BRIC EVENT 2019 - BRIC AND LUXBEMBOURG – MANUFACTURING PARTNERSHIP
BRIC and Luxembourg: Manufacturing Partnership
On 13th November 2019, the BRIC Event 2019 was held in partnership by the Luxembourg Brazil Business Council (LBBC), the Luxembourg-Russia Business Chamber (LRBC), the Indian Business Chamber of Luxembourg (IBCL) and the China-Luxembourg Chamber of Commerce (CHINALUX), together with FEDIL. It was the fourth time the four chambers have come together for such an event, on this occasion to explore the advantages of Luxembourg for BRIC countries for manufacturing.
Hosted by Olga Huizinga, LRBC board member and Director, Deloitte Luxembourg, the event commenced with words of welcome from the chamber presidents.
LBBC president, Laertes Boechat, emphasised the importance of Luxembourg as a stable platform for financial services. He noted the BRIC countries industrial systems may benefit enormously from the financial capabilities of the Luxembourg Stock Exchange and the low interest rates of Luxembourg to raise capital for industrial companies.
LRBC president, Anton Baturin, mentioned Russia and Luxembourg have quite a long and, more importantly, successful history of manufacturing partnerships and cooperation, in particular in the production and trade of plastics, rubber, machinery and industrial equipment, metals and minerals. He added ‘business diplomacy’ plays an essential role in overcoming often artificially created barriers and we will see even more opportunities for business between Russia and Luxembourg in the years to come.
IBCL president, Sudhir Kumar Kohli gave an overview of how both India and Luxembourg / EU have benefitted immensely from their mutual partnership in manufacturing business and going forward, the different avenues where it will be of advantages for them to collaborate in the future.
CHINALUX president, Zhujun Xie, highlighted the growing links between China and Luxembourg for manufacturing, which she noted was particularly evident during the recent trade mission to China, which included visits to Shanghai, Zhengzhou and Nanjing.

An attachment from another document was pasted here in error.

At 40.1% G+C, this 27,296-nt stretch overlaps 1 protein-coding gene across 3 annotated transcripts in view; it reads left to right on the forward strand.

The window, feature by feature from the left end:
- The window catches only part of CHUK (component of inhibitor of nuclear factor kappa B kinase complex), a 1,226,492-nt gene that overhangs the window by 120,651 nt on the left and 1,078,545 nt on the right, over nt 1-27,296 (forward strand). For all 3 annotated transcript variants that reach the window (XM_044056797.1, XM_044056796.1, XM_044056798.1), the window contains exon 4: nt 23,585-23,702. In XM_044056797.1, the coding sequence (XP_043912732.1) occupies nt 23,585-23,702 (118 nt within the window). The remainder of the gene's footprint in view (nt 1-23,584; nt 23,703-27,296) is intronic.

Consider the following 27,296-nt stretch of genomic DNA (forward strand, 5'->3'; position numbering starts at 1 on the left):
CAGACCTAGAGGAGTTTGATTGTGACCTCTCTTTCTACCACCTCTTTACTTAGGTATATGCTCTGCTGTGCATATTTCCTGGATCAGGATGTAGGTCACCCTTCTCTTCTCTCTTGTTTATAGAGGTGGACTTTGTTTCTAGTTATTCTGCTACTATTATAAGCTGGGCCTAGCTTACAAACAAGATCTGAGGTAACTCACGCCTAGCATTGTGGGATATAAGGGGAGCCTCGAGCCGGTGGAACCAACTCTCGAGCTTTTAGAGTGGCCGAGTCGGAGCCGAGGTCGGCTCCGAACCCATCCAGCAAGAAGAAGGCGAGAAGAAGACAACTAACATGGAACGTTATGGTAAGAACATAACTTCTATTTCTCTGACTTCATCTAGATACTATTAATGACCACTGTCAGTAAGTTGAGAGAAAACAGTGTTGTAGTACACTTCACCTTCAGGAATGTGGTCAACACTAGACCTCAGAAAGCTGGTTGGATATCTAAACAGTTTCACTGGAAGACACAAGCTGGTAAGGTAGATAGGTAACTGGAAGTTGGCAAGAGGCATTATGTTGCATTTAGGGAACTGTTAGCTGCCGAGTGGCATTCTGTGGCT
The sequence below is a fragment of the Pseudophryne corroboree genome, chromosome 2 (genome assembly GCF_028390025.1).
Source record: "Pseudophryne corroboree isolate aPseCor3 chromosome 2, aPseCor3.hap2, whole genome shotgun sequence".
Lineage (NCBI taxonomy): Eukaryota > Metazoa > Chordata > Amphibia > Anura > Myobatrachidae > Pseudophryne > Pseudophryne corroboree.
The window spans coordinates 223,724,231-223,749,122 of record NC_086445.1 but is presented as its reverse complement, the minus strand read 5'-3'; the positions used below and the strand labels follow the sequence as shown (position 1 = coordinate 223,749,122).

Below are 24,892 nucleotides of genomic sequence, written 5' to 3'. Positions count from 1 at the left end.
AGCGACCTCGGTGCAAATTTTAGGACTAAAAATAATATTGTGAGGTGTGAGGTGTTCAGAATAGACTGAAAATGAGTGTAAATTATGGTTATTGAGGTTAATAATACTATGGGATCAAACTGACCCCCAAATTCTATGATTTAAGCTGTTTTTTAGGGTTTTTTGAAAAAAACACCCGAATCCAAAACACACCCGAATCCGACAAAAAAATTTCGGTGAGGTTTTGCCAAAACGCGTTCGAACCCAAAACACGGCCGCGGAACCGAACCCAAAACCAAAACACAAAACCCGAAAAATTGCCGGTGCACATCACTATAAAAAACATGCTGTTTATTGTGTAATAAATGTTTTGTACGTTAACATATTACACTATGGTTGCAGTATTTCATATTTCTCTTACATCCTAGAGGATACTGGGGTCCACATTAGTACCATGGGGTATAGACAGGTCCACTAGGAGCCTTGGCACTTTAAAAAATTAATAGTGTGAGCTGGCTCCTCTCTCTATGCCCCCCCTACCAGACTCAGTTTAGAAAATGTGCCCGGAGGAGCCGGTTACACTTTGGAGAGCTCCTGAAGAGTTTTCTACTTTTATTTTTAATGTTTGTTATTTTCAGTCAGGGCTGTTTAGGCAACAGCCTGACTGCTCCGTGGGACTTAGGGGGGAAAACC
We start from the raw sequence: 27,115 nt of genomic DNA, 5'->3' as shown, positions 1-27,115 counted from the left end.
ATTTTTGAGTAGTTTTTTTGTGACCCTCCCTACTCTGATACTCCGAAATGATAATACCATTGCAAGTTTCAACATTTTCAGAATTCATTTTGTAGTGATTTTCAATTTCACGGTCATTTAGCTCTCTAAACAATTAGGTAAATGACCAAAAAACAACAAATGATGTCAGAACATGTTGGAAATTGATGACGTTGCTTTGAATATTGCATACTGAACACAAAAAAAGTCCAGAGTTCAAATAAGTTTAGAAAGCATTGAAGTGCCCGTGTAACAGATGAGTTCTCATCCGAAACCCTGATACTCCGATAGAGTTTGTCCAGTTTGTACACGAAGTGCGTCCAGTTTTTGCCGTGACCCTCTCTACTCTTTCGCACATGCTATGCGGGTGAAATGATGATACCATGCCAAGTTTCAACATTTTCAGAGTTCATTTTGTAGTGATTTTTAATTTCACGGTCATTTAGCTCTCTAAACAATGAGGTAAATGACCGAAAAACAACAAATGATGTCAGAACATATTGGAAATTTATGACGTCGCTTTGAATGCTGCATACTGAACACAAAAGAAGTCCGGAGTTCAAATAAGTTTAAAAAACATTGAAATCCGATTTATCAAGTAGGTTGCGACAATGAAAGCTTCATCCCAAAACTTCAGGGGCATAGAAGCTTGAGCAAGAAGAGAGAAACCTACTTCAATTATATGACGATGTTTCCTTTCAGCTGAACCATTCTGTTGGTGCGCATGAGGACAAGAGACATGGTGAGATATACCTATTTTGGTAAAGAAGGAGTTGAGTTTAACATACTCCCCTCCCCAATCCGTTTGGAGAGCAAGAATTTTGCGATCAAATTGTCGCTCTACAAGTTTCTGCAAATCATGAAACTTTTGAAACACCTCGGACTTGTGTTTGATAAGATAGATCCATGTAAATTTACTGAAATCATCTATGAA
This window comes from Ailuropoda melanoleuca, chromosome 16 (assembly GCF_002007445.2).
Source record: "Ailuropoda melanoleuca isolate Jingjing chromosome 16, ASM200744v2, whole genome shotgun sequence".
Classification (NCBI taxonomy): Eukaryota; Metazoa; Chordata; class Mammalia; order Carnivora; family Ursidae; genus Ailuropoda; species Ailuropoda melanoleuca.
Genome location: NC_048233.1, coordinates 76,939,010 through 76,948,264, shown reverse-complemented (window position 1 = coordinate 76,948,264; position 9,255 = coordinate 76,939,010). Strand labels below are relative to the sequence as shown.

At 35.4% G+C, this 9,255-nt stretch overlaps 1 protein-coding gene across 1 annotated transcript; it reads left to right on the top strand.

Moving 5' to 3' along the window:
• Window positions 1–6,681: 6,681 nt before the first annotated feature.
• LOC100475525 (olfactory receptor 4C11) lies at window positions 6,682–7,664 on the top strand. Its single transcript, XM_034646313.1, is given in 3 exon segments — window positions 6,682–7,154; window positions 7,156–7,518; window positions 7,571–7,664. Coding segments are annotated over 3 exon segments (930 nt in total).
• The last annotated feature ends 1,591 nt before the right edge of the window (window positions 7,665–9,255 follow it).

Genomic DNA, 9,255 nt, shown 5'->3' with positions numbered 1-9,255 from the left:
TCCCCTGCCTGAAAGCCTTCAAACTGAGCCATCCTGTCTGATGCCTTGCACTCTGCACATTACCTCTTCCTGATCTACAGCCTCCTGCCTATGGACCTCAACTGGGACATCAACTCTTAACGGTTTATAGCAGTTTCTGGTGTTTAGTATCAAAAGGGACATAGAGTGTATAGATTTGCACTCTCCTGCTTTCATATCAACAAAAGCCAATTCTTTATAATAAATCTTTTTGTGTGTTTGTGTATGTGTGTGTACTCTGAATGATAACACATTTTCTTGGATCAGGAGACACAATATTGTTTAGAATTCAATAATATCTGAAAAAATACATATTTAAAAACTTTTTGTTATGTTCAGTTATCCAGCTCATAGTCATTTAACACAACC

Following, Charles-Louis Ackermann, Vice-President of FEDIL and Chairman of the Board of ACCUMALUX Group, addressed the topic of Luxembourg and BRIC manufacturing cooperation, noting Luxembourg’s industry looks back to a long history of active trading partnerships with members of the BRIC states, starting with steelmaker ARBED’s Companhia Siderúrgica Belgo-Mineira in Brazil, later on ArcelorMittal, as well as companies like PAUL-WURTH, IEE - today under Chinese leadership -, CERATIZIT, CEBI, ROTAREX, ACCUMALUX or AMER-SIL, and others that by now have roots with or in a BRIC state. He mentioned in proportion to other countries, it appears links between Luxembourg and the BRIC countries are impressively high.
Next, Michel Wurth, Chairman ArcelorMittal Luxembourg, delivered a detailed and engaging account of Luxembourg’s contribution to the manufacturing industry, making connections between his company – headquartered in Luxembourg – with the BRIC countries. Most importantly, he called on leaders from the business community to strive for intellectual property rights, eliminate corruption and encourage competition, fair trade and reduced government intervention.
Jean-Paul Olinger, Director, Union des Entreprises Luxembourgeoise (UEL) – the umbrella organisation of the Luxembourg business community – then led a panel discussion with representatives engaging in the manufacturing sector via Luxembourg and one or more of the BRIC countries.
During the discussions, Raymond Ackermann, Sales and Purchasing Director and Deputy Manager, Accumalux Group, addressed his views on Luxembourg as a manufacturing location, highlighting the company’s history of production in Luxembourg and in Russia since 2014. He noted the company delivers to the BRIC countries and he has personally visited all four of the countries this year.
Stefan Grengs, Director, Manufacturing and Supply Chain Management of IEE Group, illustrated another success story of manufacturing in Luxembourg, noting IEE started operations in Echternach 30 years ago and is now a global player for sensing solutions and electronics manufacturing services. He added the company’s engagement in China has evolved to be a strategic relationship for market production and research and development.
Taking the focus to corporate administration services, Joel Cardenas, Business unit director, Intertrust, spoke of how Luxembourg acts as bridge between manufacturing and finance due to its role as an international finance and holding location. He emphasised Luxembourg is attractive to businesses from abroad, including manufacturing companies, for example, for their structuring and to source financing.
Presenting a newer company active in the very promising fields of waste and energy, Heike Zatterstrom, Chief Communication Officer, Boson Energy SA, outlined how Boson distribute small-scale technologies to waste areas in order to significantly reduce the footprint of transport and land usage. Referring to their engagement in India, he called for Luxembourg to leverage its skills in manufacturing to be utilised in other locations.
Looking ahead, the panel addressed the opportunities and challenges in Luxembourg and the BRIC countries for manufacturing. The discussions covered numerous topics, such as market sizes, production standards, intellectual property, environmental issues, research and development, perceptions of industrial development, political stability and the importance of diplomatic engagement and support.
After the formal proceedings, guests were treated to a networking dinner with cuisines from the BRIC countries.
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